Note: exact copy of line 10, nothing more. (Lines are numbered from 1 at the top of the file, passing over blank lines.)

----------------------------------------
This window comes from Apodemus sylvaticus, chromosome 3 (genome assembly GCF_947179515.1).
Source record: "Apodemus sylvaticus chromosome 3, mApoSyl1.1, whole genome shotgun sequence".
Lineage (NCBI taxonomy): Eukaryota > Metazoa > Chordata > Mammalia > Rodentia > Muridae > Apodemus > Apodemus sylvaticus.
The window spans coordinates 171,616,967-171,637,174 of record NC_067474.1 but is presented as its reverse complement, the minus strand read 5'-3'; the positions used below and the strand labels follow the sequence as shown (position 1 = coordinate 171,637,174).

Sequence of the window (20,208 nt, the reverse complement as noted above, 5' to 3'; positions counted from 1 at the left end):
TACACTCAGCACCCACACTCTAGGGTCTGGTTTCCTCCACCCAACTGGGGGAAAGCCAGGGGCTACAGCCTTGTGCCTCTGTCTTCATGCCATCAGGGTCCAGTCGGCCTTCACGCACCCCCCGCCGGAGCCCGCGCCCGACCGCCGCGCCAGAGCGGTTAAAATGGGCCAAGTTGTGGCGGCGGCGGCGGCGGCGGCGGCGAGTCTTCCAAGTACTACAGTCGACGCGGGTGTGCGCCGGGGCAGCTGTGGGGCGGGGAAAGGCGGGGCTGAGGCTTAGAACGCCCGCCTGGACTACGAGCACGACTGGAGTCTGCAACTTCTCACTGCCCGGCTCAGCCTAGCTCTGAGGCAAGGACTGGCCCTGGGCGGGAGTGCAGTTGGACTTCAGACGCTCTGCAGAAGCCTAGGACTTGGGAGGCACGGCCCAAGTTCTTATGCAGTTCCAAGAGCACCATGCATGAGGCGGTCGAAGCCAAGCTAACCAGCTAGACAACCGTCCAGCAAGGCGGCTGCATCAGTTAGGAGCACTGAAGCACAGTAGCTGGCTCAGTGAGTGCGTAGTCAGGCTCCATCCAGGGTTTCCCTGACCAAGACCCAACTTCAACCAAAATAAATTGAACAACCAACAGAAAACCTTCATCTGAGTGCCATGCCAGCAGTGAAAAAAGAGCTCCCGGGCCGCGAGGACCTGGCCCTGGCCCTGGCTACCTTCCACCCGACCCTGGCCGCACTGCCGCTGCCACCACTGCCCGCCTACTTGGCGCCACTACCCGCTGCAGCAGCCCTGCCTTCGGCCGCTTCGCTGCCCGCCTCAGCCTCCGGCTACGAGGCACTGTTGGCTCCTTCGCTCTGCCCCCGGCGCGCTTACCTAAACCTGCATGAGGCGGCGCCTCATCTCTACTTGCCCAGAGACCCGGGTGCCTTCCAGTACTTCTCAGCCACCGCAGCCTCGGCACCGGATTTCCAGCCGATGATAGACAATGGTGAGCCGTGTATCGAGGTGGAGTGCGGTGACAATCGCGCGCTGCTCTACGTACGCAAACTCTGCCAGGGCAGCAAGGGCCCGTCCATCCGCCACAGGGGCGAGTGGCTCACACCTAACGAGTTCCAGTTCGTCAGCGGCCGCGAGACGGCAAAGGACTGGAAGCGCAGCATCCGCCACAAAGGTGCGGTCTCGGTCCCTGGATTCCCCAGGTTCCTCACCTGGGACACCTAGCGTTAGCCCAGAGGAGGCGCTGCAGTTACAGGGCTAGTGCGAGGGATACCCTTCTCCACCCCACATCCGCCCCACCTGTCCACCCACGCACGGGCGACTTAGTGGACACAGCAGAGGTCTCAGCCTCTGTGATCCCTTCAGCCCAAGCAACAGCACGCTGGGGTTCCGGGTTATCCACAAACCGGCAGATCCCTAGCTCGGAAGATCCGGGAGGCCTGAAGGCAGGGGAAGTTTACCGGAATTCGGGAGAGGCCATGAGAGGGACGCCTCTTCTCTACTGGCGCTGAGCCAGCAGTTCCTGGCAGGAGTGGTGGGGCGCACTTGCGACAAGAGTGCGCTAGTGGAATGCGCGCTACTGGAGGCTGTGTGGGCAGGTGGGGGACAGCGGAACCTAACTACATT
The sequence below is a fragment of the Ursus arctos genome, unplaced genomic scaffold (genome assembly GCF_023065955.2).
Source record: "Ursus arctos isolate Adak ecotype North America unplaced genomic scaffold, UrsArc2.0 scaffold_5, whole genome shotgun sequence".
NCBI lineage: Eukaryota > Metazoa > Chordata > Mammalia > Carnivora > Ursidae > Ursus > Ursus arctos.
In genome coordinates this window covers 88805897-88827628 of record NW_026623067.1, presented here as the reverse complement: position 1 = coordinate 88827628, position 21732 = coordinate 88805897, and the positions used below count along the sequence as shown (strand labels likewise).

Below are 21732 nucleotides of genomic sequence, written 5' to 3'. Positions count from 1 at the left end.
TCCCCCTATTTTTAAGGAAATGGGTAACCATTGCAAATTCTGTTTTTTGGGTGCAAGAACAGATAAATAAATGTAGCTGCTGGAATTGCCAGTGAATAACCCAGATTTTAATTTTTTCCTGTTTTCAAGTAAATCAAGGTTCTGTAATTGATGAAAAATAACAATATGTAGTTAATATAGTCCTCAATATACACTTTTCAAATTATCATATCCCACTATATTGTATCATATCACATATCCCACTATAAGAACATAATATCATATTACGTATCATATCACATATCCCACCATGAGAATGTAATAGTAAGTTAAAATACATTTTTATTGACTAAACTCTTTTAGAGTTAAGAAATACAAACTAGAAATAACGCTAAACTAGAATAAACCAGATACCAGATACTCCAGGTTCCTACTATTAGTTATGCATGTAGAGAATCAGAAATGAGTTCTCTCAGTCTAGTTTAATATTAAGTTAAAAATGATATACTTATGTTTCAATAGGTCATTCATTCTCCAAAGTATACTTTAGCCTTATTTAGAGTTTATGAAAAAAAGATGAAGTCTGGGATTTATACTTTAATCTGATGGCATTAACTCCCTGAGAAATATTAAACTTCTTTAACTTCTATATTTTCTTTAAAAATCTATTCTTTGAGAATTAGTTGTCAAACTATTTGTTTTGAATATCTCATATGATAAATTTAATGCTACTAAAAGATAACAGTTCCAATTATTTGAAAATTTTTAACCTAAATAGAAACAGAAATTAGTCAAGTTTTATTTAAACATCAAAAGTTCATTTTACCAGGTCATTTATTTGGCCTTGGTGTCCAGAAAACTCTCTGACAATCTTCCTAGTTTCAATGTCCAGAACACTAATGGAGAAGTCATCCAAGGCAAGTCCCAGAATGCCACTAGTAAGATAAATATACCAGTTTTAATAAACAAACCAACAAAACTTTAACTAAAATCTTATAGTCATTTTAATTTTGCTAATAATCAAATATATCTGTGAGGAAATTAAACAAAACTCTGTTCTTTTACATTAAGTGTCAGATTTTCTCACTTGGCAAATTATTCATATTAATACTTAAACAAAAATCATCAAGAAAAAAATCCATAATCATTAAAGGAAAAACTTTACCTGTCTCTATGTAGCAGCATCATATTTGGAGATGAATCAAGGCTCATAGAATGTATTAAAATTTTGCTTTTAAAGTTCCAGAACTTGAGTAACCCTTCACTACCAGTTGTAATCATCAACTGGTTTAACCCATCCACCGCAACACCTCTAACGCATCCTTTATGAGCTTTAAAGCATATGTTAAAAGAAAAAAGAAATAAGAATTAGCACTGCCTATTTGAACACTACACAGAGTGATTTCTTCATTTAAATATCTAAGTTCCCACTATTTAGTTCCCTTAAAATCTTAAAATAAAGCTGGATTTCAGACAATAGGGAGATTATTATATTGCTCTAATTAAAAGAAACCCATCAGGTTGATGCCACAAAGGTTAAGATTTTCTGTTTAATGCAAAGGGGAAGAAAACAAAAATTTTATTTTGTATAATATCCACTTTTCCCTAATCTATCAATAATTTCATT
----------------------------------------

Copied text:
In genome coordinates this window covers 88805897-88827628 of record NW_026623067.1, presented here as the reverse complement: position 1 = coordinate 88827628, position 21732 = coordinate 88805897, and the positions used below count along the sequence as shown (strand labels likewise).